You've probably seen a lot of hubbub over "gluten free" products recently and might be wondering - Is it a fad diet? Is gluten bad for you? What the heck is this gluten stuff anyway?
Gluten is "an extensive network of coiled proteins"* found in many grains including wheat, barley, and rye. It has a hand in many of the items you probably eat throughout the day - from your breakfast cereal, to a sandwich for lunch, pasta for dinner, and a beer (or two). So, if gluten is so important to so many foods, why does it have a bad rep? Unfortunately, as awesome as gluten is for making your bread rise, it can cause some pretty nasty damage to your body if you suffer from Celiac disease or its clinically-less-recognized-cousin gluten sensitivity.
Celiac disease is an autoimmune condition whereupon gluten causes the body to damage the villi in the lining of the small intestine, making it difficult or impossible for the body to absorb nutrients from food. The cause of the disease is unknown, and there is no cure, other than a gluten-free diet. Celiac disease doesn't have one single calling card, and can manifest in numerous symptoms, or none at all. Afflicted individuals may be underweight, overweight, have GI problems, a rash, thyroid issues, or simply just fatigue. A clinical diagnosis is made after a blood test (which tests for the presence certain antibodies, and is notoriously unreliable), an initial intestinal biopsy showing damage, and a second biopsy after a gluten-free diet is adopted to see if the intestine is repairing itself. Currently, many GPs in the United States are slow to suggest Celiac disease as a potential cause of a patient's problems, but awareness is steadily increasing. Don't be afraid to be your own health advocate and request a blood test for Celiac disease. Even if results are inconclusive or do not indicate the presence of Celiac disease, a gluten free diet may help alleviate your symptoms - try it for two weeks and see what happens.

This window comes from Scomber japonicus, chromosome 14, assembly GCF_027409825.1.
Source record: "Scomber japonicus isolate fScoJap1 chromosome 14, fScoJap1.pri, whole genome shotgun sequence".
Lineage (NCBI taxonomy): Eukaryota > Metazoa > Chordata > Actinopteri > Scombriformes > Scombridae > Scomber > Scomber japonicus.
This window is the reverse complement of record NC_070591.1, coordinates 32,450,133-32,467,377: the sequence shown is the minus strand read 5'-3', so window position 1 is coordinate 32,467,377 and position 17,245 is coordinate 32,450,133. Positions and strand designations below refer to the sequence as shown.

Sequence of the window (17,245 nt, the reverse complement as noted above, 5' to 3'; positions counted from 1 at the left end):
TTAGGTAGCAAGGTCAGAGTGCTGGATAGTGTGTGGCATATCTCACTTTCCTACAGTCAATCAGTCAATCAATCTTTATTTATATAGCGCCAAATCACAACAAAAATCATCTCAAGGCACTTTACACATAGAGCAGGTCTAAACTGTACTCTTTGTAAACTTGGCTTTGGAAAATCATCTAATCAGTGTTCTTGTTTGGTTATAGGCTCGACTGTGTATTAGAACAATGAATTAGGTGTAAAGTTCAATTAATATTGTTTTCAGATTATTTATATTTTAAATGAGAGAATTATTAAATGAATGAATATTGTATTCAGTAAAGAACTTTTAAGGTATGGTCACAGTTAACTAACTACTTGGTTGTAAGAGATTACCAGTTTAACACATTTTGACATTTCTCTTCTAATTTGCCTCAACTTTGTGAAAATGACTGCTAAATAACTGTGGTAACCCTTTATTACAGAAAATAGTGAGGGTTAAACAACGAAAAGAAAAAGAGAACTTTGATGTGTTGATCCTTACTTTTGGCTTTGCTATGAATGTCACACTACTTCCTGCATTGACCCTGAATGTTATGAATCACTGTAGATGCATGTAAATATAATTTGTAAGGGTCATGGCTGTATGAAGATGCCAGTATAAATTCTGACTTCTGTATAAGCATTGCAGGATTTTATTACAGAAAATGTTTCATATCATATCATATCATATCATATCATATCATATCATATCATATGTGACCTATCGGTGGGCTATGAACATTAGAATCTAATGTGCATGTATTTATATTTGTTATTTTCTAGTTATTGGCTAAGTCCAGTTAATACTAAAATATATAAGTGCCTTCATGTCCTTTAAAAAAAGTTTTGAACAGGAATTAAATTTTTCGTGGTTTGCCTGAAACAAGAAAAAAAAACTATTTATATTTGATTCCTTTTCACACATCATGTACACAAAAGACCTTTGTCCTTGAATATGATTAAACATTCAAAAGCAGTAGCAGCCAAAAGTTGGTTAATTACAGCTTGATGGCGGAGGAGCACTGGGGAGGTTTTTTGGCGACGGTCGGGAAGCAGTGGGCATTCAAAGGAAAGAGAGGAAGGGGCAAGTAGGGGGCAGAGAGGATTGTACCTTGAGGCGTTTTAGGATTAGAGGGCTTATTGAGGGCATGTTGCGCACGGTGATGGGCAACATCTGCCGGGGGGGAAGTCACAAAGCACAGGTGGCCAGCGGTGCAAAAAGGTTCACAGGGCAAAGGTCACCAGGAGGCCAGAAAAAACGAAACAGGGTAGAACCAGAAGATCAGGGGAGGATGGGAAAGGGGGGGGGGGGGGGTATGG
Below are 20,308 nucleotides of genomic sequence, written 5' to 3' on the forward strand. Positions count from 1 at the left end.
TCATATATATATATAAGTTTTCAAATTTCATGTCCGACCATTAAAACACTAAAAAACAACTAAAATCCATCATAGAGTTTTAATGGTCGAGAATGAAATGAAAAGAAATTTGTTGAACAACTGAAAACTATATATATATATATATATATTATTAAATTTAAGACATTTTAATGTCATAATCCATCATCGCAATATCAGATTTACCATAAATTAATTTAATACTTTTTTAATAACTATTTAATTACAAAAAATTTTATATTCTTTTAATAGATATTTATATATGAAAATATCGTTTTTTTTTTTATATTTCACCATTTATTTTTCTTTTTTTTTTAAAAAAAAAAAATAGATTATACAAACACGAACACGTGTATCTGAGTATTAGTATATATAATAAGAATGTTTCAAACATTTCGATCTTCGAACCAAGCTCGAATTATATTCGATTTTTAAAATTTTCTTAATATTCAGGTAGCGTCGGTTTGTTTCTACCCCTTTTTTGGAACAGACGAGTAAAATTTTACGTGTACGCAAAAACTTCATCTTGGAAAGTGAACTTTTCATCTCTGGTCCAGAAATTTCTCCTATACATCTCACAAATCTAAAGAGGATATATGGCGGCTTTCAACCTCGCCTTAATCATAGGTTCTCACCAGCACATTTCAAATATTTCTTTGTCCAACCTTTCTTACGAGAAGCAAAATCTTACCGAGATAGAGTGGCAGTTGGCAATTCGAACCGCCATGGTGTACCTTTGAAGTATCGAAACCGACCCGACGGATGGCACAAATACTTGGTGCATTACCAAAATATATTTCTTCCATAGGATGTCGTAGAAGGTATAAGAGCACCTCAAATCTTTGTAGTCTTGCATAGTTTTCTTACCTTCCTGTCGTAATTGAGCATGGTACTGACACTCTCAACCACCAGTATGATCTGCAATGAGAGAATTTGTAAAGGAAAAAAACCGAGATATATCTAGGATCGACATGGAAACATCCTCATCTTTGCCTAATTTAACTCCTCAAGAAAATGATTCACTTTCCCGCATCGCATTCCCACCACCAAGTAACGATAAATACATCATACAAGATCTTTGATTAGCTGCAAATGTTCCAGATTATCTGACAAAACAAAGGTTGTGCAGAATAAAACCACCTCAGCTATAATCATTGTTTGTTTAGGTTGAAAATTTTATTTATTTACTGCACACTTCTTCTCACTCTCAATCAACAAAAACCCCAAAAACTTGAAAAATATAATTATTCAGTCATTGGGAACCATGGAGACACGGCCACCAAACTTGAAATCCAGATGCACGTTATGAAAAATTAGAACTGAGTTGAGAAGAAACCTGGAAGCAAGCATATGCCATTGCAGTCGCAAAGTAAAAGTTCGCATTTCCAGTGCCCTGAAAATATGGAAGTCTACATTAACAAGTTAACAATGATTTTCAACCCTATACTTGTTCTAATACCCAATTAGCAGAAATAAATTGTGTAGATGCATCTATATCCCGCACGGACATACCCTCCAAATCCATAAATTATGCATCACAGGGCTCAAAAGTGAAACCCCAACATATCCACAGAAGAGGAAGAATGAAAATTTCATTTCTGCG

So, with all of that medical business out of the way, I bring you my recipe for gluten free chocolate cupcakes. A friend of mine recently went gluten free, and as her birthday was approaching, I figured I'd test out my gluten free baking skills on some bday treats. But first, I had to delve into some baking science.
The role of gluten in baking is primarily to create a stong, but elastic, structure in the baked goods. Its most prominent role is in bread, where kneading helps to develop the strength of the gluten. In cupcakes, however, one wants to limit the development of the gluten, lest you end up with chocolate-flavored dinner rolls. Cake flour contains slightly less gluten than an all-purpose flour and substantially less than a bread flour; the high fat and sugar content further inhibits gluten development. But, removing gluten all together doesn't necessarily result in the best cake you've ever made.
The ingredients used to replace the flour in the recipe will make or break your cupcakes. I use Mr. Ritt's Gluten Free Flour Mix, which generally can be used 1:1 in place of glutinous flour.